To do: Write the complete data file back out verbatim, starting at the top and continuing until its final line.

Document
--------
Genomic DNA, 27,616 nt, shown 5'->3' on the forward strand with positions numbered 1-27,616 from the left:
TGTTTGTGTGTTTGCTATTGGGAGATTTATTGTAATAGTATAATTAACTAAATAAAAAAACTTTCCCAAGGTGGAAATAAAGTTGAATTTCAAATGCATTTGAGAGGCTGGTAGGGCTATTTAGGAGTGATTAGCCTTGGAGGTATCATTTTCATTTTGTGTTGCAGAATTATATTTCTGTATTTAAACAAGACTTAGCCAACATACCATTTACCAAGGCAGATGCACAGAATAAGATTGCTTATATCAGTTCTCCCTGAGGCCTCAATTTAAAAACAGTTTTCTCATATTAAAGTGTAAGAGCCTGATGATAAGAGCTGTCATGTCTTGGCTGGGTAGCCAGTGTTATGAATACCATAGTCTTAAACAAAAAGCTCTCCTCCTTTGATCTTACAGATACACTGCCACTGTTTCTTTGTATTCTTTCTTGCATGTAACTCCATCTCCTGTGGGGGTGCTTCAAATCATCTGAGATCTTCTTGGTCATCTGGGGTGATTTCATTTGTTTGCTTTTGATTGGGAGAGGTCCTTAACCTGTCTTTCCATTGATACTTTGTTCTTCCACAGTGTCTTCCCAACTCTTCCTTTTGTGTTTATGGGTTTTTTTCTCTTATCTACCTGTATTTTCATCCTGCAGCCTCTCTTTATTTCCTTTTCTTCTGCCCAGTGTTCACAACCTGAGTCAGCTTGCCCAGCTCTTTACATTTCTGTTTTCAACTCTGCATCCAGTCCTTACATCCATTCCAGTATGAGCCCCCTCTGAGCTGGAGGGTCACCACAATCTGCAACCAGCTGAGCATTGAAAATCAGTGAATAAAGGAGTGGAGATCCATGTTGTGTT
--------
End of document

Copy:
Genomic DNA, 27,616 nt, shown 5'->3' on the forward strand with positions numbered 1-27,616 from the left:
TGTTTGTGTGTTTGCTATTGGGAGATTTATTGTAATAGTATAATTAACTAAATAAAAAAACTTTCCCAAGGTGGAAATAAAGTTGAATTTCAAATGCATTTGAGAGGCTGGTAGGGCTATTTAGGAGTGATTAGCCTTGGAGGTATCATTTTCATTTTGTGTTGCAGAATTATATTTCTGTATTTAAACAAGACTTAGCCAACATACCATTTACCAAGGCAGATGCACAGAATAAGATTGCTTATATCAGTTCTCCCTGAGGCCTCAATTTAAAAACAGTTTTCTCATATTAAAGTGTAAGAGCCTGATGATAAGAGCTGTCATGTCTTGGCTGGGTAGCCAGTGTTATGAATACCATAGTCTTAAACAAAAAGCTCTCCTCCTTTGATCTTACAGATACACTGCCACTGTTTCTTTGTATTCTTTCTTGCATGTAACTCCATCTCCTGTGGGGGTGCTTCAAATCATCTGAGATCTTCTTGGTCATCTGGGGTGATTTCATTTGTTTGCTTTTGATTGGGAGAGGTCCTTAACCTGTCTTTCCATTGATACTTTGTTCTTCCACAGTGTCTTCCCAACTCTTCCTTTTGTGTTTATGGGTTTTTTTCTCTTATCTACCTGTATTTTCATCCTGCAGCCTCTCTTTATTTCCTTTTCTTCTGCCCAGTGTTCACAACCTGAGTCAGCTTGCCCAGCTCTTTACATTTCTGTTTTCAACTCTGCATCCAGTCCTTACATCCATTCCAGTATGAGCCCCCTCTGAGCTGGAGGGTCACCACAATCTGCAACCAGCTGAGCATTGAAAATCAGTGAATAAAGGAGTGGAGATCCATGTTGTGTT